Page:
Performing client transfers safely
What are safe transfers?
Safe transfers involve assisting clients to move from one location to another without any harm coming to them or to you. Safe transfers require that you use proper body mechanics and that you encourage your clients to do the same.
What are body mechanics?
Body mechanics are the way your whole body moves to keep its balance during movement and at rest. When you practice good posture and use the right muscles to lift and/or transfer, you are performing your work with proper body mechanics. (The right muscles are usually the large muscle groups, like your shoulders, upper arms, hips and thighs.) If your clients don’t use good body mechanics, they might develop backaches and contractures. If you don’t use good body mechanics, you might get backaches, pulled muscles or even more serious back problems.
What are transfer techniques?
The procedures you use to move clients from one place to another are "transfer techniques". These procedures spell out how to use good body mechanics to accomplish each transfer. Some examples of transfer techniques are moving a client up in bed, from a bed to a chair, or from a chair to a commode.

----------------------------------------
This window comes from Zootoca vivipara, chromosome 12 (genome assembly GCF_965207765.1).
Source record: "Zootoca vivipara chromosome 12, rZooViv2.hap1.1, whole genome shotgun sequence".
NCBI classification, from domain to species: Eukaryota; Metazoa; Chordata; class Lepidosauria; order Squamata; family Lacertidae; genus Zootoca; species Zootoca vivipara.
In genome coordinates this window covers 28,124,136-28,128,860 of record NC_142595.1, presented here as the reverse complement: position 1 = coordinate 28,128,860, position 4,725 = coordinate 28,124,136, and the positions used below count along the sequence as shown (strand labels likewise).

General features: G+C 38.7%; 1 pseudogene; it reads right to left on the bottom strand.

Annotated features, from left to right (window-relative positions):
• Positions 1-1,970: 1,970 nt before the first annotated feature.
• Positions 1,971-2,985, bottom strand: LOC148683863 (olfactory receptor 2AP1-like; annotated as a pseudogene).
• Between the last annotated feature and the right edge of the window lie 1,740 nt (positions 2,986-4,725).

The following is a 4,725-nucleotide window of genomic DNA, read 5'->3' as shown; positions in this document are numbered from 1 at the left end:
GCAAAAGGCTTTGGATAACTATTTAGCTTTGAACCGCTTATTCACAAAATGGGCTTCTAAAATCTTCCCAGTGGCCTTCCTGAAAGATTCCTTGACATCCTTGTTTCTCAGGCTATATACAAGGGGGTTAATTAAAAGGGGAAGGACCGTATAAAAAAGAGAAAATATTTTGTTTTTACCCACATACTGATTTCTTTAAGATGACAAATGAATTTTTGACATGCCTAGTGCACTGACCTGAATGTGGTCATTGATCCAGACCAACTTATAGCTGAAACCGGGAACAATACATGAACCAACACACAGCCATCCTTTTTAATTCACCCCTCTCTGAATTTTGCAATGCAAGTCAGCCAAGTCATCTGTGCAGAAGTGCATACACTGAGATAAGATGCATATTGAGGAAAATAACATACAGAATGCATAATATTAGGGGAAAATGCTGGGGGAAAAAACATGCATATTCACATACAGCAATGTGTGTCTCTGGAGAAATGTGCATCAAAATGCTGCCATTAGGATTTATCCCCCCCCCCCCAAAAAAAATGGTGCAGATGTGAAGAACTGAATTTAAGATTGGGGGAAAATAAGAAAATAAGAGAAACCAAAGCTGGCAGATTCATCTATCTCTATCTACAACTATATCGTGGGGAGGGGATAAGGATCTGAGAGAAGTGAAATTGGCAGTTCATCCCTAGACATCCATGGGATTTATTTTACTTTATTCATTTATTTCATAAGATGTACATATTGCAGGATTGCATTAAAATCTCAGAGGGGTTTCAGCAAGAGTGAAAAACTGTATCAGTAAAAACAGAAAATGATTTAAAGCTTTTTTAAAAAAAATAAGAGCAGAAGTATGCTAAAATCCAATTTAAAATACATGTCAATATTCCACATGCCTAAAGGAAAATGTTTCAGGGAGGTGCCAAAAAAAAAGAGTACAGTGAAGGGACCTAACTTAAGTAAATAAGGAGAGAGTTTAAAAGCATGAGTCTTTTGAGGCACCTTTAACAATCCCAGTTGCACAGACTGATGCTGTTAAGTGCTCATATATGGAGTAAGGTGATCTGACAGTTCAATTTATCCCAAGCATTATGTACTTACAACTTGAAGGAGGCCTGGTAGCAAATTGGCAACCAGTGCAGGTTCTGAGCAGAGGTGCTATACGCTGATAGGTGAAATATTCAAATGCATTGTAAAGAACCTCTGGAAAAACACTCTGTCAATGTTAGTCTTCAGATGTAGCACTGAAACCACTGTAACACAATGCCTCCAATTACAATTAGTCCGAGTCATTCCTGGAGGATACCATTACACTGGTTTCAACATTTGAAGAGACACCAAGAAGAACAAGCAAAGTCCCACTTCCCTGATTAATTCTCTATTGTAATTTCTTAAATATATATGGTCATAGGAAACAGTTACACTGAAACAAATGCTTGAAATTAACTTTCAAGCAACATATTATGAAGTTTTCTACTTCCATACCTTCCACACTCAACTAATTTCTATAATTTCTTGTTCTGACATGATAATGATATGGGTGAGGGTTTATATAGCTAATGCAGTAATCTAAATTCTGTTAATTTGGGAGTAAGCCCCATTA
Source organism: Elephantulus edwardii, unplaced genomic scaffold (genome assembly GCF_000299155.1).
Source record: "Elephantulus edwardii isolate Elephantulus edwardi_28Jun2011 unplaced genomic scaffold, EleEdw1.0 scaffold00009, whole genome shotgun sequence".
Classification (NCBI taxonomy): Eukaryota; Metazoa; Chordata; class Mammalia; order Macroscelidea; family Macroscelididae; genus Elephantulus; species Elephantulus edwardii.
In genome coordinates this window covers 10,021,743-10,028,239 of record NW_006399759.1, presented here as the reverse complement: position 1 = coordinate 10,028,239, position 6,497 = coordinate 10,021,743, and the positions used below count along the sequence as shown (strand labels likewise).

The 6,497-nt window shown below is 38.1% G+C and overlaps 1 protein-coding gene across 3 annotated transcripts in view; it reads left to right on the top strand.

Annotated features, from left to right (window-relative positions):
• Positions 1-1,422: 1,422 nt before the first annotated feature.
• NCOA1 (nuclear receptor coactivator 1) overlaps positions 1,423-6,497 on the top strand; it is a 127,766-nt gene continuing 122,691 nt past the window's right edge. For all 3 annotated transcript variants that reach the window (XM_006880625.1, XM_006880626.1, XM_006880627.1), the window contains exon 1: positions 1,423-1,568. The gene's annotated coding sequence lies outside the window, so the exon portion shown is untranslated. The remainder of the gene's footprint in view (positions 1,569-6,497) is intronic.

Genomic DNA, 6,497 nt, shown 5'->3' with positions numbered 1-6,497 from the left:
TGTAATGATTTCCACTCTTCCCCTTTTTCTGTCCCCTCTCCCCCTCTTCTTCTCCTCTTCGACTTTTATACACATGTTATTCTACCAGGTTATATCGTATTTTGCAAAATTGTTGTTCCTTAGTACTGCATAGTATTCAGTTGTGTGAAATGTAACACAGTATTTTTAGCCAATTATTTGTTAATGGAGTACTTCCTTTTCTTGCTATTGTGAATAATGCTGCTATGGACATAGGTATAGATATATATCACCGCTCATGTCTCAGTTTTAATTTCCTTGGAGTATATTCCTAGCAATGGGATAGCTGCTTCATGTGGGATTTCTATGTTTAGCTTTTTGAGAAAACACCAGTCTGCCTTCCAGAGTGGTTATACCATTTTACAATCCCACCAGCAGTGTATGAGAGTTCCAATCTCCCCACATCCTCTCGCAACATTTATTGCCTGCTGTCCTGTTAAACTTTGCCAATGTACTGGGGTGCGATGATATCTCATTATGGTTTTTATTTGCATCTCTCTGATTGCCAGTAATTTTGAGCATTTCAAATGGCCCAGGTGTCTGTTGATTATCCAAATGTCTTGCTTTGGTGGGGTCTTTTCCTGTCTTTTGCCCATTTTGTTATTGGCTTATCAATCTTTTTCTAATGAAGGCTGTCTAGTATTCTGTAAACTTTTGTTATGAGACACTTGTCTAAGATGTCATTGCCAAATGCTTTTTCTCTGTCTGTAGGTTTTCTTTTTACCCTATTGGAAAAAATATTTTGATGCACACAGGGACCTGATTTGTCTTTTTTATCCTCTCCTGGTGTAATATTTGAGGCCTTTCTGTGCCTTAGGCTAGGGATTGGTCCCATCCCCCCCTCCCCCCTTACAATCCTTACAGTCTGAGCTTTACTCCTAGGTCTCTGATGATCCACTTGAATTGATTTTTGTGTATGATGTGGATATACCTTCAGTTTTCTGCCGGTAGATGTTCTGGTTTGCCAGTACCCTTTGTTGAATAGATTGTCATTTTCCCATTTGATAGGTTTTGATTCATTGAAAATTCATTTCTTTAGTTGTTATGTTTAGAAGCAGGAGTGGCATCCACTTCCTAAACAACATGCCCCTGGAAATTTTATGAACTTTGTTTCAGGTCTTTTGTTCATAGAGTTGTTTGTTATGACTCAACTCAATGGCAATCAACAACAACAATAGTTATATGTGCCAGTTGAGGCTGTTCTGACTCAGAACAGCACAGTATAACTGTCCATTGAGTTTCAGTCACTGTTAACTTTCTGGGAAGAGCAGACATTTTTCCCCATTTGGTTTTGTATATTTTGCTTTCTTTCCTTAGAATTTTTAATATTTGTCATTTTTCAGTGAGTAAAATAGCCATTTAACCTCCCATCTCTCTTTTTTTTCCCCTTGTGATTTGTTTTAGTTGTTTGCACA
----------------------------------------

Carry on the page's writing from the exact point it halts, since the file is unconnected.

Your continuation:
Think about the transfer before you do it!
• Plan how you are going to perform the transfer. Don’t just rush into it.
• If you’ve never transferred a particular client before, go through the entire transfer in your mind before you begin.
• Before you start, be sure you know if the client is physically able to participate in the transfer.
• If the client is alert, let him or her know what you plan to do step by step. Talk about how the client can help and encourage him or her to assist as much as possible.
• Taking time to plan is worth it. Remember: It’s tough to ask for help when you’ve got a client half in bed and half out of bed!
Get help if you need it!
• Be realistic about how much weight you can safely lift.
• Gather transfer equipment if the client is too heavy or too difficult for you to move yourself.
• If you work alone in a client’s home, ask your supervisor how you ca safely transfer the client. Sometimes there are family members who can help you, or the family may need to rent or buy some transfer equipment.
• Remember: If you are shy about asking for help, the client and you may both end up hurt. So when in doubt, ask for assistance!
Sighted from: "In the know.com"